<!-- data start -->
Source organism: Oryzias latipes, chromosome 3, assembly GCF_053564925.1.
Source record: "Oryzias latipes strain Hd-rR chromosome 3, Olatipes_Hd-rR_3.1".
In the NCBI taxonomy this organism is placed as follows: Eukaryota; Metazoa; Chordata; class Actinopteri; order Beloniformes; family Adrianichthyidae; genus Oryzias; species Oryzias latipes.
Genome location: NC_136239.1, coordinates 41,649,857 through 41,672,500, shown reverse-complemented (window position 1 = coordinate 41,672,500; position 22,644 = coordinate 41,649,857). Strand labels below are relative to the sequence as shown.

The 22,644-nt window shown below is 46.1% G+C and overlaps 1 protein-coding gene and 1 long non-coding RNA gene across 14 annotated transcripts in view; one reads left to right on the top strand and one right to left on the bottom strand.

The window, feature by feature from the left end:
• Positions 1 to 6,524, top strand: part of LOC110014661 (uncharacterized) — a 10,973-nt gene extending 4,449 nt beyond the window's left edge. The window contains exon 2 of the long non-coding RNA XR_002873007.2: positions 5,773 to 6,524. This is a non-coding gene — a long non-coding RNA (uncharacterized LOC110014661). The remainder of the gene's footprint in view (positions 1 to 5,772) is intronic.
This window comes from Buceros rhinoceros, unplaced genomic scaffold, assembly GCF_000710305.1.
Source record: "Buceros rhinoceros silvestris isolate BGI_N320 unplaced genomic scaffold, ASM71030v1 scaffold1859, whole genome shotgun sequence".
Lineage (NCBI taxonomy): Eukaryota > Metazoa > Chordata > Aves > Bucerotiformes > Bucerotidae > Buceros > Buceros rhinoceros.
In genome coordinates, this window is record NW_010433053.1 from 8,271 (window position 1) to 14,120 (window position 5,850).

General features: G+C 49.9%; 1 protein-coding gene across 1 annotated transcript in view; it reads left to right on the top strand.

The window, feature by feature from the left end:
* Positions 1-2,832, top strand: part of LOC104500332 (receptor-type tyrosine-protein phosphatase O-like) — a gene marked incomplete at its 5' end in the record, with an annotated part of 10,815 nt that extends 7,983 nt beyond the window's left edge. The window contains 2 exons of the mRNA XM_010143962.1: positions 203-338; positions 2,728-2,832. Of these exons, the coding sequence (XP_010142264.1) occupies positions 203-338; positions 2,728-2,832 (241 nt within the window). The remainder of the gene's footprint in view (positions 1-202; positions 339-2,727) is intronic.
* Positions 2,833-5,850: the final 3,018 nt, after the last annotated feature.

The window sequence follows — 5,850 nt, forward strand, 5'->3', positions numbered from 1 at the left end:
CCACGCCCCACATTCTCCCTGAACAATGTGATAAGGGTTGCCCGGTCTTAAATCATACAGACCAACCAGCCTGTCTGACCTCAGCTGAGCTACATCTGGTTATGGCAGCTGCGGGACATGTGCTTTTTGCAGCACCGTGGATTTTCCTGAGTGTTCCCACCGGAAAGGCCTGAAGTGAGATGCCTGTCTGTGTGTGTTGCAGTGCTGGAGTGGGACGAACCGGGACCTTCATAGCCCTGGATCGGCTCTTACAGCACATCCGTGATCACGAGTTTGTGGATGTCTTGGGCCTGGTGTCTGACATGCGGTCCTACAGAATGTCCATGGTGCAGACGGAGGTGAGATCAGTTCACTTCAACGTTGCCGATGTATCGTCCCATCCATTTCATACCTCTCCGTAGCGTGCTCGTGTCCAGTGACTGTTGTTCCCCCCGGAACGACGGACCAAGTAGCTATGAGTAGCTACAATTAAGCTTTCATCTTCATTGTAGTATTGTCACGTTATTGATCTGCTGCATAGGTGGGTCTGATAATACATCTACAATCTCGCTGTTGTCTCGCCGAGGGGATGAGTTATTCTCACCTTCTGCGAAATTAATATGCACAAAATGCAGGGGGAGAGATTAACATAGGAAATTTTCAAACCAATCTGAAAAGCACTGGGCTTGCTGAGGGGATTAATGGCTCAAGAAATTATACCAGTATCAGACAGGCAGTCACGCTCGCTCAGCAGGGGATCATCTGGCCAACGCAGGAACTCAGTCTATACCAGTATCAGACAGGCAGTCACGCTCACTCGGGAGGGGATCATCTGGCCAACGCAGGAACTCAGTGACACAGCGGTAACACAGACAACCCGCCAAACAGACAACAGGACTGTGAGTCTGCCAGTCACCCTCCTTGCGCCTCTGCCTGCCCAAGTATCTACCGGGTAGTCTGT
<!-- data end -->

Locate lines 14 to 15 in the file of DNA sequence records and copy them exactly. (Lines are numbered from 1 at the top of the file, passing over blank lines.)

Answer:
* Positions 1-2,832, top strand: part of LOC104500332 (receptor-type tyrosine-protein phosphatase O-like) — a gene marked incomplete at its 5' end in the record, with an annotated part of 10,815 nt that extends 7,983 nt beyond the window's left edge. The window contains 2 exons of the mRNA XM_010143962.1: positions 203-338; positions 2,728-2,832. Of these exons, the coding sequence (XP_010142264.1) occupies positions 203-338; positions 2,728-2,832 (241 nt within the window). The remainder of the gene's footprint in view (positions 1-202; positions 339-2,727) is intronic.
* Positions 2,833-5,850: the final 3,018 nt, after the last annotated feature.